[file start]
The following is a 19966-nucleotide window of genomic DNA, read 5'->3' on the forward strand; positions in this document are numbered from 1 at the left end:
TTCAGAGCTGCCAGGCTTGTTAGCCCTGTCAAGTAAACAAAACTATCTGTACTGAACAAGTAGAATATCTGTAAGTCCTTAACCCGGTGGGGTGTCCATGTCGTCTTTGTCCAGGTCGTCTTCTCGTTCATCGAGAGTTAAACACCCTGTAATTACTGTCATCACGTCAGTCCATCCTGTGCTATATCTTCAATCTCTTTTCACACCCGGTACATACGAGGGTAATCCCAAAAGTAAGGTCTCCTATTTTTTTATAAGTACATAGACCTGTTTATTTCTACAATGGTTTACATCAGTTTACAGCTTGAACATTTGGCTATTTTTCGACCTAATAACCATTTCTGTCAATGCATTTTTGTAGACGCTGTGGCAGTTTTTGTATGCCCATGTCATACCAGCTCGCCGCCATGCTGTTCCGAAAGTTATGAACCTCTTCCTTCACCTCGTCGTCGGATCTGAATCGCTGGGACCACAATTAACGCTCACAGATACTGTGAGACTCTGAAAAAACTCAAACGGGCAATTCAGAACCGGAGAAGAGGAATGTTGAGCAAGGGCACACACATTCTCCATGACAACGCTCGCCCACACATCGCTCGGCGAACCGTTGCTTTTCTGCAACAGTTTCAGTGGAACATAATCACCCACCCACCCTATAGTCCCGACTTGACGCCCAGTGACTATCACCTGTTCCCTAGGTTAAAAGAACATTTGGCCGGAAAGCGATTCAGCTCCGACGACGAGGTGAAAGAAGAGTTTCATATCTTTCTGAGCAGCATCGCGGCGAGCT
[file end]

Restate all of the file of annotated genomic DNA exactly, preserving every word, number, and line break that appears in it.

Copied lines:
The following is a 19966-nucleotide window of genomic DNA, read 5'->3' on the forward strand; positions in this document are numbered from 1 at the left end:
TTCAGAGCTGCCAGGCTTGTTAGCCCTGTCAAGTAAACAAAACTATCTGTACTGAACAAGTAGAATATCTGTAAGTCCTTAACCCGGTGGGGTGTCCATGTCGTCTTTGTCCAGGTCGTCTTCTCGTTCATCGAGAGTTAAACACCCTGTAATTACTGTCATCACGTCAGTCCATCCTGTGCTATATCTTCAATCTCTTTTCACACCCGGTACATACGAGGGTAATCCCAAAAGTAAGGTCTCCTATTTTTTTATAAGTACATAGACCTGTTTATTTCTACAATGGTTTACATCAGTTTACAGCTTGAACATTTGGCTATTTTTCGACCTAATAACCATTTCTGTCAATGCATTTTTGTAGACGCTGTGGCAGTTTTTGTATGCCCATGTCATACCAGCTCGCCGCCATGCTGTTCCGAAAGTTATGAACCTCTTCCTTCACCTCGTCGTCGGATCTGAATCGCTGGGACCACAATTAACGCTCACAGATACTGTGAGACTCTGAAAAAACTCAAACGGGCAATTCAGAACCGGAGAAGAGGAATGTTGAGCAAGGGCACACACATTCTCCATGACAACGCTCGCCCACACATCGCTCGGCGAACCGTTGCTTTTCTGCAACAGTTTCAGTGGAACATAATCACCCACCCACCCTATAGTCCCGACTTGACGCCCAGTGACTATCACCTGTTCCCTAGGTTAAAAGAACATTTGGCCGGAAAGCGATTCAGCTCCGACGACGAGGTGAAAGAAGAGTTTCATATCTTTCTGAGCAGCATCGCGGCGAGCT